After the realization a month ago that my mood so directly influences J’s, I’ve been channeling warmth and calm as steadily as I can – the result, a warm and cheerful atmosphere in the house. It took a long time for me to “get” this.
It seems there are stages of acceptance with this condition as with so much else in life. In the past, if I were to be short or crabby in front of J, she would have been able to smooth things out for me, or jolly me out of it, or challenge me lightly. If I came home from work burdened with something that had happened, she’d suggest I go sit down, read the paper and relax for a bit. If I was tense about getting ready for a trip, she might make a little joke about it, humor me. Or, she might say, “Don’t yell at ME!”, which would immediately correct the imbalance.
Now, it’s more like we share a mind, in some ways, and if I am short with her, she cannot separate herself from it. Now that I SEE that, it’s given me a lot more perspective to work with. It’s just not a favor to someone with dementia to be “real” with them about your feelings – a bit like yelling at someone in a foreign language, you can’t expect them to understand what it’s about, just that you’re upset.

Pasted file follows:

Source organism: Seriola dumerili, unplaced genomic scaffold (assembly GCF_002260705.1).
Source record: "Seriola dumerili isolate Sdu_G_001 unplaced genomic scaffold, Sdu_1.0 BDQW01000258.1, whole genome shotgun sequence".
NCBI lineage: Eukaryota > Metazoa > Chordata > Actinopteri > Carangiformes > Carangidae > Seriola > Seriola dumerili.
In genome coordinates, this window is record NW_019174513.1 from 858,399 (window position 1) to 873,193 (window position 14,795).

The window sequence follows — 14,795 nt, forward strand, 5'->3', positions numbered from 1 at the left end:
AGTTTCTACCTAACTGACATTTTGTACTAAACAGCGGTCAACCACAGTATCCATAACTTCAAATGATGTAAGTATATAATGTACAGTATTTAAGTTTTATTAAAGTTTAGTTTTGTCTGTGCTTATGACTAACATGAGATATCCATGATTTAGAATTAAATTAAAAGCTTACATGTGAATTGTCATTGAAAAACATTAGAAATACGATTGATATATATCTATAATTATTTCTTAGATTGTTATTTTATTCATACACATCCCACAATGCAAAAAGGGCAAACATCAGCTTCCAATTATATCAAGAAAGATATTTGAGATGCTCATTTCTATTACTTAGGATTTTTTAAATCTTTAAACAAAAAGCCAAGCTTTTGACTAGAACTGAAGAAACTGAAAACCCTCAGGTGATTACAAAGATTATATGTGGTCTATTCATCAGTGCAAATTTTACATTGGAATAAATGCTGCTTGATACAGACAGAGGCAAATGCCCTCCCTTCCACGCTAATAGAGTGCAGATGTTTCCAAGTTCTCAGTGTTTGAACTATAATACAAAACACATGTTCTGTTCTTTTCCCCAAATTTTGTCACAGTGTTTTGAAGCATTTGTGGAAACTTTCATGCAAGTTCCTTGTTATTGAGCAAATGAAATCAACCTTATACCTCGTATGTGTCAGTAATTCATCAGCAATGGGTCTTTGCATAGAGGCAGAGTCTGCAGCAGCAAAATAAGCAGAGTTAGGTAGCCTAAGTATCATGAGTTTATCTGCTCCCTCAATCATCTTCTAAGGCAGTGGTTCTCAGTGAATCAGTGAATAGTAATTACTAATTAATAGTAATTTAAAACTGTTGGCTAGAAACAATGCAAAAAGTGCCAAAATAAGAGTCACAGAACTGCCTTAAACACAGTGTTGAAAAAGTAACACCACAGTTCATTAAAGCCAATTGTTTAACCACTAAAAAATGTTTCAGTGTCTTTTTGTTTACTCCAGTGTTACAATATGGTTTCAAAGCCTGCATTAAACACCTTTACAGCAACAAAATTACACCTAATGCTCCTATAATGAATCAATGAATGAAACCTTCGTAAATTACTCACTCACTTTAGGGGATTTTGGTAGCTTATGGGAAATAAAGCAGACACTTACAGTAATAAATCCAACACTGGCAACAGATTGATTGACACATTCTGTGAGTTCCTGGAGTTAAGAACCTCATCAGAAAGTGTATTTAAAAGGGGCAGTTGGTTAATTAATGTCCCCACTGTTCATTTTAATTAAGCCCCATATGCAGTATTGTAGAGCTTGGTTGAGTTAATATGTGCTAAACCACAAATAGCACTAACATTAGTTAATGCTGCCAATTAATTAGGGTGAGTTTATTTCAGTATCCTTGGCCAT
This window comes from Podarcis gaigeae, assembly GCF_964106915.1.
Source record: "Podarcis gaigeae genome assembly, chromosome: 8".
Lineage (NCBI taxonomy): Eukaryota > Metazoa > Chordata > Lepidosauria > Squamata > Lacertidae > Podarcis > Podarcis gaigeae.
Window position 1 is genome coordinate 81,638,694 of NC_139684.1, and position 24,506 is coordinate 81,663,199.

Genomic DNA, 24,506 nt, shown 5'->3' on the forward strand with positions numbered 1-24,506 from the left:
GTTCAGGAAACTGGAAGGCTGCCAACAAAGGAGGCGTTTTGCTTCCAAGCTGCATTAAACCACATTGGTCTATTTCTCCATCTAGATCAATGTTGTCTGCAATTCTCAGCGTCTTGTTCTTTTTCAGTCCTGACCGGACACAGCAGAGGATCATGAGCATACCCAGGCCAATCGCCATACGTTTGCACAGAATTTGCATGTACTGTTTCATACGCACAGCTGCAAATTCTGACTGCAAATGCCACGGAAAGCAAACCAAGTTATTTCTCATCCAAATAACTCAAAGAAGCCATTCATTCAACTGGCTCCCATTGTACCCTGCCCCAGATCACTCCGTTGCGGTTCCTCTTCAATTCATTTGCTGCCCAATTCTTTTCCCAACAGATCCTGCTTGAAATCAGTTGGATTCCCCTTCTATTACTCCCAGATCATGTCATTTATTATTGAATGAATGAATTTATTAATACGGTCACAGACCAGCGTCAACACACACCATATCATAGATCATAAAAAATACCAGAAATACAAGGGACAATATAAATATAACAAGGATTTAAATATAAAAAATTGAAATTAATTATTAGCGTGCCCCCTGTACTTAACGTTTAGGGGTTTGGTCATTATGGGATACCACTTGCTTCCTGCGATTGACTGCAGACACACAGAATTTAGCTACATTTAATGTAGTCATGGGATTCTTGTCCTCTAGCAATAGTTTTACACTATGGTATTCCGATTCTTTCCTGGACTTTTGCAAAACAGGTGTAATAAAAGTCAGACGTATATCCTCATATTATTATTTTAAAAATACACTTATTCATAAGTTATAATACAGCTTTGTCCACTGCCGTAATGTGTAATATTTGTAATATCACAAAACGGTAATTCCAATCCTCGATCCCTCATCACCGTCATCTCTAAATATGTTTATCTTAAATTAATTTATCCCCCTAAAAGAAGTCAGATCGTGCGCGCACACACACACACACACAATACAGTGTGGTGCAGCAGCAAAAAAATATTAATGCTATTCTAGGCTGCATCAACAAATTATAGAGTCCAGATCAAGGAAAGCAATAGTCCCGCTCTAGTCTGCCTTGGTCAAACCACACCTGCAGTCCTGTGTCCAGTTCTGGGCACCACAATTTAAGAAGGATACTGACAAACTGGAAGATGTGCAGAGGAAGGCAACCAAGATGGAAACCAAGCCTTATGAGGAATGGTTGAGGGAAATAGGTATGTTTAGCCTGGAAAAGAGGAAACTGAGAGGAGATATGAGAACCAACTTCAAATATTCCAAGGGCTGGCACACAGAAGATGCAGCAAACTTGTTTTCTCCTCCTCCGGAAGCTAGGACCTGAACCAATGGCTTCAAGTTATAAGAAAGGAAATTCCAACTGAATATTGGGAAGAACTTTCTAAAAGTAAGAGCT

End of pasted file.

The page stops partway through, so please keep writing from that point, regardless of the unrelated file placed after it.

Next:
So, there is a loss of a level of sharing that we once had in spades, but the gain is a a calm and pleasant atmosphere much more of the time.
This is where the counselor, the support group for caregivers and several thoughtful friends and relatives, and companion bloggers, come in – they have listened to me and provided encouragement and support for this new stage of acceptance. What a functional partnership looks like when one person has Alzheimer disease is just different from before. Lots to learn.